What is a narcissist? The simple answer – you know when you meet one or work for one! Psychologists Alan Cavaiola and Neil Lavender said that after being around a narcissist, you will often feel demeaned, inadequate, unappreciated, and angry. Narcissism is when a person has an extraordinarily high view of the oneself and falls far short on empathy towards others. Psychologists have tested a number of college students over the past 30 years and have noted a continuous increase in narcissism during this time. So, rather than asking ourselves if we are one – let’s look at how to know that you are NOT one.
1. If you are known more for building others up than tearing others down – you are less likely to be a narcissist.
2. If you understand and acknowledge your flaws and limitations rather than exaggerate your strengths and value to the organization - you are less likely to be a narcissist.
3. If you give credit to others rather than take it all yourself - you are less likely to be a narcissist.
4. If you name drop to add value to a conversation rather than to look good - you are less likely to be a narcissist.
5. If you invest in others rather than take advantage of them for your own benefit - you are less likely to be a narcissist.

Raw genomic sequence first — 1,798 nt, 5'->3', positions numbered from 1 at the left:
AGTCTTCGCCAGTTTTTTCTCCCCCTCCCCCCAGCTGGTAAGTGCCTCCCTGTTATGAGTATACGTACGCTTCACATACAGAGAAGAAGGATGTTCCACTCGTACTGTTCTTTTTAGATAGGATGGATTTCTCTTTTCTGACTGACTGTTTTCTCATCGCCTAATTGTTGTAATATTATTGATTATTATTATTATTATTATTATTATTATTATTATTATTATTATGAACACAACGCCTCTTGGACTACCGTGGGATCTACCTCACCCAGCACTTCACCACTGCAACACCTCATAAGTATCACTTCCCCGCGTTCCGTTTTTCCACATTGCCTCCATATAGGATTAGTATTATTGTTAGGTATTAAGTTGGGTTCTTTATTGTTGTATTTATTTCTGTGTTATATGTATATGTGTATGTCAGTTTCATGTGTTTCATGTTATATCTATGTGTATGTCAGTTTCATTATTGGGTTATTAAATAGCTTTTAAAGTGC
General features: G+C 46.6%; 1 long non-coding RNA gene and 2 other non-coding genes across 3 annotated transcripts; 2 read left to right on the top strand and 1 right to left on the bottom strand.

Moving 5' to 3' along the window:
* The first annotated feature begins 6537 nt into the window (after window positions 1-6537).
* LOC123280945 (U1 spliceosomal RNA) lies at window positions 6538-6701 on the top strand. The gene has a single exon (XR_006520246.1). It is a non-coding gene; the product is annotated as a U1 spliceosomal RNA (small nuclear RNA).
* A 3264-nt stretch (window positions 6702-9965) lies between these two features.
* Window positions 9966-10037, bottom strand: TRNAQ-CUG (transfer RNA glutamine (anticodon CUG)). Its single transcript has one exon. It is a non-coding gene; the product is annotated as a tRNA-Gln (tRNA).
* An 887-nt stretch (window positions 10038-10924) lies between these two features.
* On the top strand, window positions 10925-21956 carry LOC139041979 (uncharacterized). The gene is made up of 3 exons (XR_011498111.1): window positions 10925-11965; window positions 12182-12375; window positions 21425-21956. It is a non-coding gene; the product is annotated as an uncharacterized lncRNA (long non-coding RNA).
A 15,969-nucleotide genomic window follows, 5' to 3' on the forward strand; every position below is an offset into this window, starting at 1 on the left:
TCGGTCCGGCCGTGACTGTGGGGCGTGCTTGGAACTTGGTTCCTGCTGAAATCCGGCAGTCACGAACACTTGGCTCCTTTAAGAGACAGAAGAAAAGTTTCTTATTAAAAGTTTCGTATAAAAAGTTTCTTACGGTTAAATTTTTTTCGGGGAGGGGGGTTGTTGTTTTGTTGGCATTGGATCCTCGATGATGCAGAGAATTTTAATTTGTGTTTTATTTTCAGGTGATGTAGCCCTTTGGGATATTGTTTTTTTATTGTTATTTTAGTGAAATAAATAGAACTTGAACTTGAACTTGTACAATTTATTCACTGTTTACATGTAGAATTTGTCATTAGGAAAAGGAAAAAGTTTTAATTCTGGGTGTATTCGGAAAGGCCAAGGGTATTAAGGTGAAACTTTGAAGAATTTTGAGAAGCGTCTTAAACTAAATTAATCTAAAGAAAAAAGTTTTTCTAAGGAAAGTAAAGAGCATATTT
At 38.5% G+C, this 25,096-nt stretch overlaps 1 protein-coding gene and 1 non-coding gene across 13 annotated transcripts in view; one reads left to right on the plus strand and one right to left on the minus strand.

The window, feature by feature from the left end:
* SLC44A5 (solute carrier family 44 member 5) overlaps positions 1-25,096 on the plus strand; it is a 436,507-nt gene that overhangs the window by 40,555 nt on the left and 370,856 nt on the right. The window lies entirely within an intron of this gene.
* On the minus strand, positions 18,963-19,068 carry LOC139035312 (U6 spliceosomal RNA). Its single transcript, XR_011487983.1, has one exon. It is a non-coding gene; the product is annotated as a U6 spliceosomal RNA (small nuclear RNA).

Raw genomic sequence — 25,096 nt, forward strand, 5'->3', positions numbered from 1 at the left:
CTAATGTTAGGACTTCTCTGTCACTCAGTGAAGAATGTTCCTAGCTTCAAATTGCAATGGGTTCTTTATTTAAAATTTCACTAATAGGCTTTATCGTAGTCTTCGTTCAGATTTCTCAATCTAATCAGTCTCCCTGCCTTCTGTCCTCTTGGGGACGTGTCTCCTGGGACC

6. If you both feel empathy and show empathy towards others - you are less likely to be a narcissist.
7. If you look out for the interest of others rather than acting as though you are entitled to more than others – you ar e less likely to be a narcissist.
Seldom do any of us leaders know how we are doing in these seven areas without feedback from truthful colleagues, friends and coaches. We would all do well to remember the wise words from Ann Landers: “Don’t accept your dog’s admiration as conclusive evidence that you are wonderful.”
Jay Desko is the Executive Director of The Center and serves on the Senior Leadership Team at Calvary Church in Souderton, PA. Jay brings experience in the areas of organizational assessment, leadership coaching, decision-making, and strategic questioning. Jay’s degrees include an M.Ed. in Instructional Systems Design from Pennsylvania State University and a Ph.D. in Organizational Behavior and Leadership from The Union Institute.